Nurse-Led Canine-Assisted Intervention Practice

Cindy Brosig

Cindy Brosig has an MS in nursing with an emphasis in Animal-Assisted Therapy. She created Operation H.E.E.L., the first nurse-led Animal-Assisted Intervention practice fostering the health benefits of the humananimal bond. Cindy also instructs a Therapy Dog Prep Class and is an evaluator for canine skills testing.

Canine-Assisted Interventions (CAI) in the health care setting was created and formally implemented in 1976 by Elaine Smith, a registered nurse and the Founder of Therapy Dogs International, the first Therapy Dog organization established in the United States. As a nurse working in the community health care setting, it was a natural progression for me to establish the first nurse-led Animal-Assisted Intervention (AAI) practice for children and adults based on current research supporting the healing qualities of the human animal bond. Witnessing the lives changed by working with a dog moved me to provide an essential health service for the community that is dedicated to the prevention, maintenance, and recovery of human dis-ease through the presence of dogs.

My interest in the field began with my faithful canine companion, Aggie, a mixed-breed dog rescued at approximately 2 years of age, reportedly running alone on a rural, dusty7 farm road in Indiana. Not only had I noticed Aggie’s patience with young children as she gently maneuvered herself around them so they could touch her soft coat, but she also caught the eye of special education teachers who invited her to visit with disabled children while waiting for the arrival of their school buses. Every day we witnessed the pure joy Aggie brought to these otherwise quiet, seemingly unresponsive students through their squeals of excitement and uncontrolled, yet thoughtful movements of their arms and legs. It was then that I knew that dogs offered something special to humans facing physical, mental, and circumstantial challenges, and I decided to devote my graduate studies in nursing to prove this.

94 Cindy Brosig

Through my research of utilizing AAI in patient care I found that it is not enough to have a thorough understanding of human dis-ease and human interaction with another species. Researching, practicing, and applying knowledge of canine behavior and health is another important component to consider that not only helps to nurture the beneficial, healing relationship between humans and dogs but also protects the health and wellness of the canine companion. For this reason, I continue to collaborate with my sister, USAF Major Nancy Lester, a veterinarian with a masters degree in public health, take dog-training classes, complete canine skills testing, and work privately with dog trainers. I attribute my knowledge of canine welfare and behavior through raising and training my second adopted dog, Ted, a 6-year-old mixed breed rescue who completed his Canine Good Citizen Test and registration as a nationally recognized Therapy Dog at only 11/2 years old, quite remarkable for a dog his age.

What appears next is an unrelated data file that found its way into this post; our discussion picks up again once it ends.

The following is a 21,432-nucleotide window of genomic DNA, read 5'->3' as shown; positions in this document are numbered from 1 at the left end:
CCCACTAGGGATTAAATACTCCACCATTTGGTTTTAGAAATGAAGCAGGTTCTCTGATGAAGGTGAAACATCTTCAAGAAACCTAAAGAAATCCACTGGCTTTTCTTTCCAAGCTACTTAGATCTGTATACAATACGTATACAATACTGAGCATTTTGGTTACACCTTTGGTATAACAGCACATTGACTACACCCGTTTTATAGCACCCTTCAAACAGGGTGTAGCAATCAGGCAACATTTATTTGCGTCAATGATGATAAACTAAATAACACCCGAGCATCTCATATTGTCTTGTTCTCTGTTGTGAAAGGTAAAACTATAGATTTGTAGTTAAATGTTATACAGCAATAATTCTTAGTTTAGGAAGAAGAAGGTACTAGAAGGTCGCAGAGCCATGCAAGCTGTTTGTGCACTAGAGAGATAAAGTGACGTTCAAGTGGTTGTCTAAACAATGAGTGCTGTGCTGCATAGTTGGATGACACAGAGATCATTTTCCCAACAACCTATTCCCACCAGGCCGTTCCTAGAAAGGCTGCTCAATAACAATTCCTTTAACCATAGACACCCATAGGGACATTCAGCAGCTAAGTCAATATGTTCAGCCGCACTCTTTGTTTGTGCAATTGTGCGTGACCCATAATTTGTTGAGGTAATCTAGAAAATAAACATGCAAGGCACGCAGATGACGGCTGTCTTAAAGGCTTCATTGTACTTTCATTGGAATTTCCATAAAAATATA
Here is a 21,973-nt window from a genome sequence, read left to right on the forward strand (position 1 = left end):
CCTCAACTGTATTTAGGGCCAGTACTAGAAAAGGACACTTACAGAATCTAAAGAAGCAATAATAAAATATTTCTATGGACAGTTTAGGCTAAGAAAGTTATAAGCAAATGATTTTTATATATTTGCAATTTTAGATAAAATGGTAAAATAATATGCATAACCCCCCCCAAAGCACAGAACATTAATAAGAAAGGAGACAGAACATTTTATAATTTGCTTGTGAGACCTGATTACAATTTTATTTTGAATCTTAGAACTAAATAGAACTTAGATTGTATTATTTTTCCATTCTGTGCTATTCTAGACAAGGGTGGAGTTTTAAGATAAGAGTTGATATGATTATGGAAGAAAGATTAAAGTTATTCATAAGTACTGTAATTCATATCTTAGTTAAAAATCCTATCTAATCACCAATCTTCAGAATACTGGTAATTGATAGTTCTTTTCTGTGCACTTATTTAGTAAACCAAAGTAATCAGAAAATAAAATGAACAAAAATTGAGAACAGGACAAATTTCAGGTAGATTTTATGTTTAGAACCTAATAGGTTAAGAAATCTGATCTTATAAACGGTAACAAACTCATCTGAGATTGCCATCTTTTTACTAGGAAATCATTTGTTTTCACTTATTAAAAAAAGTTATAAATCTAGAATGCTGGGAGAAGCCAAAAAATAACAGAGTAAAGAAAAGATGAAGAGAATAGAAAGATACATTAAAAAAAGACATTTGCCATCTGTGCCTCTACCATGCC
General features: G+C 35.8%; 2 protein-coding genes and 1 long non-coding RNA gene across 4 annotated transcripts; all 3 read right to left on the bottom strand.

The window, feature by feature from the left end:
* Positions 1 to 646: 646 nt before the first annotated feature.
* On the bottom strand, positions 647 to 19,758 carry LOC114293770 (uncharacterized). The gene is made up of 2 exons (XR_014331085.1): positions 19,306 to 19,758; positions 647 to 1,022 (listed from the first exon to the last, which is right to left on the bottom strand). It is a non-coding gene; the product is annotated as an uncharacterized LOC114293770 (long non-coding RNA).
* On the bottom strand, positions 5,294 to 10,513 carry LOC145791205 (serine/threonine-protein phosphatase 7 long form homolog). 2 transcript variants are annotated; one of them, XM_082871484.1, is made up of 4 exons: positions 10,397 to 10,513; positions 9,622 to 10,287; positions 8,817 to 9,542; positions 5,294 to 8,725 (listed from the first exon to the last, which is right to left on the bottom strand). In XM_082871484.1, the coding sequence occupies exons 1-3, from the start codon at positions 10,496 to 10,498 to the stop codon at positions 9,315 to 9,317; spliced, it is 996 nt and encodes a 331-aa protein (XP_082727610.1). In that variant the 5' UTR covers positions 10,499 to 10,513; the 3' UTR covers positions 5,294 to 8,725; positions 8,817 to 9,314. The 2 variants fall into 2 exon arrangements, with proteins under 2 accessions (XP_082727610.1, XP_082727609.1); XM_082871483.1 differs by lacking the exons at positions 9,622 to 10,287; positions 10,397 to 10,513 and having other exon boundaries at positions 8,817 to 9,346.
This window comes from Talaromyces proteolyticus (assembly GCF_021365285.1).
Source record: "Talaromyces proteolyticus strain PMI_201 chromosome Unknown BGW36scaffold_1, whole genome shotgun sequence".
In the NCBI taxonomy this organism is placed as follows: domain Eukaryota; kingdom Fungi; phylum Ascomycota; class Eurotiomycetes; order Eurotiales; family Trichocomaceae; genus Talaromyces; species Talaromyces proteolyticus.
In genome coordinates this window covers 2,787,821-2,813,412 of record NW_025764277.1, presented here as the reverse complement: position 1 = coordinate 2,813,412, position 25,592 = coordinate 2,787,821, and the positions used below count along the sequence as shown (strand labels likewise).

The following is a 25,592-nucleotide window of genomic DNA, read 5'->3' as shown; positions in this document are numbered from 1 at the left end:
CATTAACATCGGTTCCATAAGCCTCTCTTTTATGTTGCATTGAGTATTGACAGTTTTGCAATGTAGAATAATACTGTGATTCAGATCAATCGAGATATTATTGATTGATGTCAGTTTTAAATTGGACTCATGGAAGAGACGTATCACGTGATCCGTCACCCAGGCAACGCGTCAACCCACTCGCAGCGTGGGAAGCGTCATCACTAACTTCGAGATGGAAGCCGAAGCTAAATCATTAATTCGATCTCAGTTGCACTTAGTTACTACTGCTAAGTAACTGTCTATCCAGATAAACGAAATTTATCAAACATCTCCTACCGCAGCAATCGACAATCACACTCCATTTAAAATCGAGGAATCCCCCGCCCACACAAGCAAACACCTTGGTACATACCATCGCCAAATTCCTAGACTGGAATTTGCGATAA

After several years of volunteering as a registered Therapy Dog team for U.S. military members, U.S. veterans, and their family members Ted and I honed our skills in meeting the physiological, social, and emotional needs of humans. Concurrently, I dedicated my graduate studies in nursing on evidenced-based practices that focused on AAI for different patient populations. Certificate programs and continuing education credits in AAI are available through online platforms, but they usually only cover usage of basic terminology' with minimal understanding of canine behavior, not actual therapeutic approaches.

Challenges in my work include using the term “pet therapy” for both informal, therapeutic visits and measurable, goal-based therapy sessions. This causes confusion in differentiating types of services sought by individuals. Additionally, clients are more familiar with nurses providing traditional medical care in an institution, not for their ability to use innovative, therapeutic interventions in private practice.

The gift of being present during the subtle moments of transformation and understanding between a child and a dog is revered. Knowing these interactions w'ill positively affect the quality of life for that individual continues to inspire my work advocating for AAI as an evidenced-based tool to be used to achieve health and wellness. Working with dogs decreases the use of medications (and in many cases individuals cease to use medications), enhances relationships with family and friends, and reminds us of what it means to have compassion for others and for oneself.

For AAI to be successful, the working dog must have the freedom to interact naturally, in play and at rest. It is also crucial to take time in developing the human-animal bond, adjusting for potential personality conflicts (e.g., a dog that is too happy can be over-stimulating for a child experiencing symptoms of depression), and taking time for closure at the end of the therapeutic relationship. I foster an individual’s independence working with a dog, not dependence working with a dog.

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I began this career path thinking I needed to train a dog to be therapeutic. While basic obedience skills are necessary to safely maneuver in public, dogs are sentient beings; many sense when they are needed for support. I strongly encourage anyone entering this field to start by volunteering to care for rescue dogs to interpret stress, calming, and positive canine behaviors. In turn, you will be enriching a dogs life and learning a bit about yourself, too.

31 Promoting Animal

Welfare in a Context of

International Development

 
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